Humanists Press for Non-Theistic Chaplains in the Military

American Humanist Association

The American Humanist Association said that the American military is failing to represent non-theistic believers in the ranks despite excelling in reflecting American diversity otherwise. Humanism revolves around the value of human beings and critical thinking instead of focusing on divine beings and faith.

“The lack of belief in a god should not be a disqualifier to access to chaplaincy and support.... Until the Armed Forces Chaplains Board sees otherwise, they’re saying as loudly as they can that they are absolutely opposed to anyone who does not believe in a god,” said Jason Torpy, president of the Military Association of Atheists & Freethinkers.

Presently, the military has no lay leaders or chaplains that are humanist, despite having received candidates for both. According to the mission of the chaplains’ board, it is the only body to handle professional standards, requirements, recruitments, training as well as assignments of military chaplains. Earlier this year, the Navy too, rejected an application for the first humanist chaplain in its ranks.

Reverend Stephen Boyd, minister for chaplains and a retired colonel, said he has served the military for 30 years and in that time, he has witnessed the end of the draft, the repeal of the don’t ask-don’t tell policy on gays as well as the introduction of women into combat. Yet, there are no humanist chaplains in the ranks to date.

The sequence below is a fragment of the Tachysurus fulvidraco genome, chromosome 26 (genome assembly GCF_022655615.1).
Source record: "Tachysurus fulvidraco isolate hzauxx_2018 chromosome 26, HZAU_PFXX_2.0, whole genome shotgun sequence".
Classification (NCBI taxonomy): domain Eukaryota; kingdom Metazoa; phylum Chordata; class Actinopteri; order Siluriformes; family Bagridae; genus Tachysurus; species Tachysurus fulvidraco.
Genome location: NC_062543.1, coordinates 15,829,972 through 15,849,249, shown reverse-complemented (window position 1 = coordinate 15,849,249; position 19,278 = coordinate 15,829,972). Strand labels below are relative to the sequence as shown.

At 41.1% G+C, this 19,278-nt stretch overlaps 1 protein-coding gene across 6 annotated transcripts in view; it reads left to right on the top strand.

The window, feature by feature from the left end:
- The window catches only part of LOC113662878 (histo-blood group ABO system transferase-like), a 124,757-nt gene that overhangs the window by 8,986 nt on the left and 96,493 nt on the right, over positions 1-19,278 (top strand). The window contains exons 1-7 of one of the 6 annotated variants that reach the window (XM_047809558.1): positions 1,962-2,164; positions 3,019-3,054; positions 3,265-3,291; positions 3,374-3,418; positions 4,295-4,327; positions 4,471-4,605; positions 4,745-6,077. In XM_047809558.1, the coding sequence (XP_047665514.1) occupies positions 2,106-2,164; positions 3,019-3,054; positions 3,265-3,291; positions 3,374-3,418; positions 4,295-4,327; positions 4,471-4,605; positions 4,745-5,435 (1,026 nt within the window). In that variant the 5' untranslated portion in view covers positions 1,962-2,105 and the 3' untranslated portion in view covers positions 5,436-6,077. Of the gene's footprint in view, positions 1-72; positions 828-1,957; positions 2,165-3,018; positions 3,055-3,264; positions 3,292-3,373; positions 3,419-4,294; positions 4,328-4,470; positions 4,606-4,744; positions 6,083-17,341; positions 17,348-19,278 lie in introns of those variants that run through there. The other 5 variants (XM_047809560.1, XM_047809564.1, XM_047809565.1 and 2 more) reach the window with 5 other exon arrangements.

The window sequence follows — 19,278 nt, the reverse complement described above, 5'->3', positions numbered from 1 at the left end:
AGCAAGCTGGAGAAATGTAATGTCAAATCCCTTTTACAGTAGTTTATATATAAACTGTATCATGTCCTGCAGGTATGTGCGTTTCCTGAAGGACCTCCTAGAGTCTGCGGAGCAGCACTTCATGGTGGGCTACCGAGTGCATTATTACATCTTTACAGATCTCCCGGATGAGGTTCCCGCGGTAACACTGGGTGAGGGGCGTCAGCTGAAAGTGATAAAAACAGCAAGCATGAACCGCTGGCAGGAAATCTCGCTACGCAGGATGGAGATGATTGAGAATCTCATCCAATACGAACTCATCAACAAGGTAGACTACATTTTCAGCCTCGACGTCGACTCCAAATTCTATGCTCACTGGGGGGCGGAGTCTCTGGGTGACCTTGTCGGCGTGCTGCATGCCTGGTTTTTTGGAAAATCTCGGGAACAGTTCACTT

“We’ve seen that the military is beginning to start to more accurately reflect our society. However, the military chaplaincy is not reflecting the diversity we’re seeing in military ranks,” he said.

Navy Lieutenant Commander Nate Christensen, spokesperson for the Pentagon, clarified that the Defense Department does not prefer any one religion or endorse any one religious organization.

“The mission of the Chaplain Corps is to provide care and the opportunity for service members, their families and other authorized personnel to exercise their constitutional right to the free exercise of religion or to have no religious beliefs at all,” he reiterated.

According to the department’s records however, in 2012, approximately 97 percent of all military chaplains were Christians. Even though Christians from different denominations constitute nearly 69 percent of the military population, 23 percent say that they have no religious preference. Other
religions, including Hinduism, Buddhism, Judaism, Agnosticism and Atheism, constitute less than 1 percent each of the general population.

Certified Humanist celebrant Major Ryan Jean said that he was proud to have served his country but it hurts him to know that the nation has not yet come to terms with accepting who he really is. According to him, the military needs to offer accommodation to humanists, allow them formal meeting spaces and provide them access to confidential counseling.

“I am living proof there’s an active population of humanists in the military service.... It’s a much larger concept than freedom of religion. It’s freedom of conscience. It’s about absolutely unfettered freedom to control your mind,” said Jean, who said that a chaplain had berated him for being an atheist while he was deployed in Kuwait.

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